|Mohu Leaf Plus|
But many people, mostly apartment dwellers, are unable to have an outdoor TV antenna for a variety of reasons. The FCC has issued "Over The Air Reception Device" (OTARD) rules that specify when outdoor antenna installations may be restricted. You can read the FCC OTARD regulations here. If you find that you can't install an outdoor antenna after reading the OTARD rules, then your only option is an indoor antenna.
I recently was provided with a Mohu Leaf Plus amplified indoor antenna for review. I gave the Leaf Plus a spin and put it up against a Eagle Aspen Dtv2B uhf 2 bay outdoor TV antenna. I located both antennas on the top shelf of a bedroom closet and connected them to a 32" Coby TV.
Here's my results.
The Two Bay Antenna:
|DB2 2-Bay Antenna|
I've used and recommended the Antennas Direct DB2, or Eagle Aspen Dtv2Buhf 2-Bay Uhf Antenna outdoor antenna as an indoor antenna for years. It's inexpensive, effective, and well made. I also have recommended the new Antennas Direct DB2E. Although designed as short to medium range outdoor antennas, they have been used and recommended by myself and others as an indoor antenna.
I assembled the Eagle Aspen and placed it on the top shelf of a bedroom closet in about 15 minutes and aimed it towards the transmitter towers. I connected my 6 foot coax cable (not included with the DB2, but cheap and easy to find) and did a channel scan: 26 channels. All of them where UHF - it did not receive KUTA-LP on VHF channels 8.1-8.3. I expected as much, since the DB2 was designed for the old pre-digital UHF channels 14-69, and as such is tuned toward the higher frequency range of those channels. I tried moving the antenna but it changed nothing - still no channel 8.
The Mohu Leaf Plus:
|Mohu Leaf Plus|
The Mohu Leaf Plus, shown here in the box, is the amplified version of the Mohu Leaf flat antenna. Flat panel indoor antennas are relative newcomers, and there are a number of them now on the market including the WallTenna and the Winegard Flatwave. The Mohu Leaf and Leaf Plus are currently the highest rated indoor TV antennas on Amazon.com.
Out of the box, the Leaf Plus consists of the antenna with attached cable, a USB power supply and USB cable, as well as two velcro "dots" for mounting the antenna. One of the things that I liked about the power supply was that you could plug the USB cable into the USB port on your TV, thus eliminating the need for the always-on "Wall Wart" power supply. When you turn off your TV, you turn off the power to the antenna.
There is really no assembly required for the Leaf. In 5 minutes I plugged the USB cable to my TV and connected the coax to the antenna in, placed the Leaf Plus in the same location that the DB2 was in, and started a scan for channels. I found 26 channels - same as the DB2! But they weren't the same channels. While the Leaf Plus picked up VHF channels 8.1-8.3, it did not get KSL-HD, channels 5.1-5.3, broadcasting from a translator on a much higher UHF frequency.I tried moving and re-aiming, but with no success. Perhaps if I moved it to another room, but then it wouldn't be a fair comparison, would it?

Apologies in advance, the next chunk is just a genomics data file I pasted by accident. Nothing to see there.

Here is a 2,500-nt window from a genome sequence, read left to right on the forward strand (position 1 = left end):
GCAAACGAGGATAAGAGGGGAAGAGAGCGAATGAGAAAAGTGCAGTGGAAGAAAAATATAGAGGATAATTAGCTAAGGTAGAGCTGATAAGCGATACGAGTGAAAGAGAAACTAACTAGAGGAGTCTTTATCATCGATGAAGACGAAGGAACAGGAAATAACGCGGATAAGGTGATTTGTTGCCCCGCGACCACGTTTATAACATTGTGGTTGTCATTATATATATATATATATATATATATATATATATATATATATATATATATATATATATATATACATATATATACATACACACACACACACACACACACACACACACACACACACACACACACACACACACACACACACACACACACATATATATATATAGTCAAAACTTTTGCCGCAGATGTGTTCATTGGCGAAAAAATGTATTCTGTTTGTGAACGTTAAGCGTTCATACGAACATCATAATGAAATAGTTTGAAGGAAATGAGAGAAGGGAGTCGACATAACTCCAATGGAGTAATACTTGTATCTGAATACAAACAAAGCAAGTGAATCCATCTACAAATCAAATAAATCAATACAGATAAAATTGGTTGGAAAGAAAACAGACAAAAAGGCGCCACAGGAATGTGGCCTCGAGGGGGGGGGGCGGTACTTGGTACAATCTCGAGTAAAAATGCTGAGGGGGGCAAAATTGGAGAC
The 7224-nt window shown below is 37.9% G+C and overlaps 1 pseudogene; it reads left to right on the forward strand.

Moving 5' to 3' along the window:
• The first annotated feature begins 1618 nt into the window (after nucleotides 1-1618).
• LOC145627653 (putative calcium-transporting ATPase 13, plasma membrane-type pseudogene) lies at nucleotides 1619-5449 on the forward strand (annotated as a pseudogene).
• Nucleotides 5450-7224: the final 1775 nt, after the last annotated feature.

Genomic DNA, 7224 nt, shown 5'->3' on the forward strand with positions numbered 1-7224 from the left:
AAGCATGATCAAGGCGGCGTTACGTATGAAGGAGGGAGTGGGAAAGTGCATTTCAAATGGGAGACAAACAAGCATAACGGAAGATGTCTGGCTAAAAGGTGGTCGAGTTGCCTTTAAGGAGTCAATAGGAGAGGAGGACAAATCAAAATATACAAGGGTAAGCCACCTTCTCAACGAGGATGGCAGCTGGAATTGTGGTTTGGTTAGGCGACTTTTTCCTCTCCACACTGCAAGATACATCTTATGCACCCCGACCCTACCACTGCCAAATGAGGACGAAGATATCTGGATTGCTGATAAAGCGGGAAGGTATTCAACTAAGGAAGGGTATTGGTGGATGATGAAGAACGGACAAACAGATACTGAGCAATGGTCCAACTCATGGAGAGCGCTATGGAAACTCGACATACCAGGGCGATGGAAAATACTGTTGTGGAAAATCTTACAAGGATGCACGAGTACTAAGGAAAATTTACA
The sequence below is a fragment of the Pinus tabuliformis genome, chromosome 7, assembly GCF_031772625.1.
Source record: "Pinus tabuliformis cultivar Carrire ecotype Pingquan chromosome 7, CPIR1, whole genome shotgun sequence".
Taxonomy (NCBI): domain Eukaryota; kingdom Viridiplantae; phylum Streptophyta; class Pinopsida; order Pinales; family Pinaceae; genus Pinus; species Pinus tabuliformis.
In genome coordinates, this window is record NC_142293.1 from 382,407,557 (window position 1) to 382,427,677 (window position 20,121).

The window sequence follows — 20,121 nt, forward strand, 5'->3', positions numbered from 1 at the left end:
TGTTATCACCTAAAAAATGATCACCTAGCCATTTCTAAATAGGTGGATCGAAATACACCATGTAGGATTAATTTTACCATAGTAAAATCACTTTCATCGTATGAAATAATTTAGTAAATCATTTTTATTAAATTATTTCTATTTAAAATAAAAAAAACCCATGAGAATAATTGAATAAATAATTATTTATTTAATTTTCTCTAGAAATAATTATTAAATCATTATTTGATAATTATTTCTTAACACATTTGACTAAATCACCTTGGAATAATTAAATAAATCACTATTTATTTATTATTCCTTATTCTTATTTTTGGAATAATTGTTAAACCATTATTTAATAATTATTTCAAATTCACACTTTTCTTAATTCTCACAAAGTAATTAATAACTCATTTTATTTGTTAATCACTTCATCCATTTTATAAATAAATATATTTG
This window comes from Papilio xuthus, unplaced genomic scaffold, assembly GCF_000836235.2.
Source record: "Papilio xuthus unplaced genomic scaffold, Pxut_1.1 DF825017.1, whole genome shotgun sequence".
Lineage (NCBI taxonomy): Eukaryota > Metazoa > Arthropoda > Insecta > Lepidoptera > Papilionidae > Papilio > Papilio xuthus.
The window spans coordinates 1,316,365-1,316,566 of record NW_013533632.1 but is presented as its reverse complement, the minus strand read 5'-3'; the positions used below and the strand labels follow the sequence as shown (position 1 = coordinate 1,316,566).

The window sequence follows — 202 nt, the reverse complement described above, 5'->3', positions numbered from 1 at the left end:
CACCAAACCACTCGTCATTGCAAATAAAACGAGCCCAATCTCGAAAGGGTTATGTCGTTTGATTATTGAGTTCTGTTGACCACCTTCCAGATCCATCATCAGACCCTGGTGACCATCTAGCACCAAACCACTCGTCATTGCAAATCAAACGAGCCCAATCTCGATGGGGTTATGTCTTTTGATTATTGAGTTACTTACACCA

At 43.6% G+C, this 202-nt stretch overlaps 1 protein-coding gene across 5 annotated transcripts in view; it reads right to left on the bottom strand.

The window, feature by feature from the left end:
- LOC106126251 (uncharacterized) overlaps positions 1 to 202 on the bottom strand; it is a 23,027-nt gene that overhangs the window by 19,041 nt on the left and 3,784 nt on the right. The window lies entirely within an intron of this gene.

So, 26 channels each. Is it a tie?
Well, yes and no. Sort of. Because each antenna had one channel it just would not receive, no matter how I tweaked them. But different channels. And the Leaf Plus is what it is: you can't put a more powerful amp on it, or modify its design. Perhaps you could get the un-amplified Leaf and add your own, more powerful, amplifier (the built-in amp for the Leaf Plus is 10 db gain). To solve the problem of the DB2, you can use a splitter to add a set of "rabbit ears" for VHF, or add two 30" lengths of metal rod - welding rod works nicely for this - to the center (balun) terminals of the DB2, so it looks like the antenna below:
|It's ugly, but it works.|
Understand that with an indoor or outdoor TV antenna, as in real estate, "location is everything". Before you do anything, go to TVfool and enter your location and the height of your planned antenna. If TVfool tells you that your not going to get much, then you probably won't do well with any indoor antenna. Likewise, if you live in a basement, your odds aren't good. The same warning applies to metal and brick structures: mobile homes, homes metal siding, and also with stucco or brick veneer often have a metal backing or screen that can block signal.
The Leaf Plus is what it is: an amplified indoor only antenna that works well and is unobtrusive, and can even be hidden behind furniture or a picture. It's a fine antenna, and I can - and do - recommend it. If you need more amplification, I would suggest an unamplified Mohu Leaf and a stand-alone amplifier with a gain of 15db or better. For many people, the Leaf or Leaf Plus is the only solution.
If you can find a spot to hide it or can live with it in your living room, then the DB2 is a good choice for you. It's ugly as sin, yea. But it has several advantages if you can live with it: For one, you can add your own amplifier. You can also modify it to get VHF (as above). And if you ever move to a home where an outdoor antenna IS an option, then a 2 bay outdoor antenna is probably best for you.
If you're going to be stuck in a situation where you can't have an outdoor antenna, don't plan on moving to a place where you can have an outdoor antenna, and you can't hide a DB2 or pass it off as an industrial sculpture, then the Mohu Leaf or Leaf Plus is your best free TV solution.